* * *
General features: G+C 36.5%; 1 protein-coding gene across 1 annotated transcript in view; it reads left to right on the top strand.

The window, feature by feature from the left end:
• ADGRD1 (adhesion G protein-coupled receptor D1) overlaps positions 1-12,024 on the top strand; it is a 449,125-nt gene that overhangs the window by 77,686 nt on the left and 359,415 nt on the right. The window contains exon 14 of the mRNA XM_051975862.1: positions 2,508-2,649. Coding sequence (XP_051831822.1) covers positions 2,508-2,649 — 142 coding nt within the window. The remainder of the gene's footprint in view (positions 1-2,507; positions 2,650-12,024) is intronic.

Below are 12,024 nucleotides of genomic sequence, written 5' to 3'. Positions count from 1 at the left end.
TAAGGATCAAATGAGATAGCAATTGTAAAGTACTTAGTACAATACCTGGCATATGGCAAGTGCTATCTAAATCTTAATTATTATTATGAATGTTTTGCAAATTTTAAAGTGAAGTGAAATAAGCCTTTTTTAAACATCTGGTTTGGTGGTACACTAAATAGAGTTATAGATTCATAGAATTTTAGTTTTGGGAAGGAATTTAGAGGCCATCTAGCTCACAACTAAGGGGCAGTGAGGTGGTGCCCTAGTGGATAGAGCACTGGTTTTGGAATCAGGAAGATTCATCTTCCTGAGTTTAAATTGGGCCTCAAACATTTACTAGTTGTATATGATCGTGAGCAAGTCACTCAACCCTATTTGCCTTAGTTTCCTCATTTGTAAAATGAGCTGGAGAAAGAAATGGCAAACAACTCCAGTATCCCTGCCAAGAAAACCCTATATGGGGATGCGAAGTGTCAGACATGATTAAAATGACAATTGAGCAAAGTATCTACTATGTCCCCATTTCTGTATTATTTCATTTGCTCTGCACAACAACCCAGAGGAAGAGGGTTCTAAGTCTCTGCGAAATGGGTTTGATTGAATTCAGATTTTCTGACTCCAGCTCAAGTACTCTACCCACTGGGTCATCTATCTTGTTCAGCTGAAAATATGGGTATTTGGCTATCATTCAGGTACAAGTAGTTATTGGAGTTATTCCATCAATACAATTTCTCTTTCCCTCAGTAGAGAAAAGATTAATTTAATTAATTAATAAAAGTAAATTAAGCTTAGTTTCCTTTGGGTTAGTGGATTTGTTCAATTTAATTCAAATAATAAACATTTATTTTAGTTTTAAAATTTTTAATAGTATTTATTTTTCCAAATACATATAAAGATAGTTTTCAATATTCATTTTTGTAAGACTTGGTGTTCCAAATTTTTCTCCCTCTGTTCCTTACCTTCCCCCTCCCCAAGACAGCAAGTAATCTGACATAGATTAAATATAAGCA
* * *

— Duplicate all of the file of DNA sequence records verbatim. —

General features: G+C 36.5%; 1 protein-coding gene across 1 annotated transcript in view; it reads left to right on the top strand.

The window, feature by feature from the left end:
• ADGRD1 (adhesion G protein-coupled receptor D1) overlaps positions 1-12,024 on the top strand; it is a 449,125-nt gene that overhangs the window by 77,686 nt on the left and 359,415 nt on the right. The window contains exon 14 of the mRNA XM_051975862.1: positions 2,508-2,649. Coding sequence (XP_051831822.1) covers positions 2,508-2,649 — 142 coding nt within the window. The remainder of the gene's footprint in view (positions 1-2,507; positions 2,650-12,024) is intronic.

Below are 12,024 nucleotides of genomic sequence, written 5' to 3'. Positions count from 1 at the left end.
TAAGGATCAAATGAGATAGCAATTGTAAAGTACTTAGTACAATACCTGGCATATGGCAAGTGCTATCTAAATCTTAATTATTATTATGAATGTTTTGCAAATTTTAAAGTGAAGTGAAATAAGCCTTTTTTAAACATCTGGTTTGGTGGTACACTAAATAGAGTTATAGATTCATAGAATTTTAGTTTTGGGAAGGAATTTAGAGGCCATCTAGCTCACAACTAAGGGGCAGTGAGGTGGTGCCCTAGTGGATAGAGCACTGGTTTTGGAATCAGGAAGATTCATCTTCCTGAGTTTAAATTGGGCCTCAAACATTTACTAGTTGTATATGATCGTGAGCAAGTCACTCAACCCTATTTGCCTTAGTTTCCTCATTTGTAAAATGAGCTGGAGAAAGAAATGGCAAACAACTCCAGTATCCCTGCCAAGAAAACCCTATATGGGGATGCGAAGTGTCAGACATGATTAAAATGACAATTGAGCAAAGTATCTACTATGTCCCCATTTCTGTATTATTTCATTTGCTCTGCACAACAACCCAGAGGAAGAGGGTTCTAAGTCTCTGCGAAATGGGTTTGATTGAATTCAGATTTTCTGACTCCAGCTCAAGTACTCTACCCACTGGGTCATCTATCTTGTTCAGCTGAAAATATGGGTATTTGGCTATCATTCAGGTACAAGTAGTTATTGGAGTTATTCCATCAATACAATTTCTCTTTCCCTCAGTAGAGAAAAGATTAATTTAATTAATTAATAAAAGTAAATTAAGCTTAGTTTCCTTTGGGTTAGTGGATTTGTTCAATTTAATTCAAATAATAAACATTTATTTTAGTTTTAAAATTTTTAATAGTATTTATTTTTCCAAATACATATAAAGATAGTTTTCAATATTCATTTTTGTAAGACTTGGTGTTCCAAATTTTTCTCCCTCTGTTCCTTACCTTCCCCCTCCCCAAGACAGCAAGTAATCTGACATAGATTAAATATAAGCA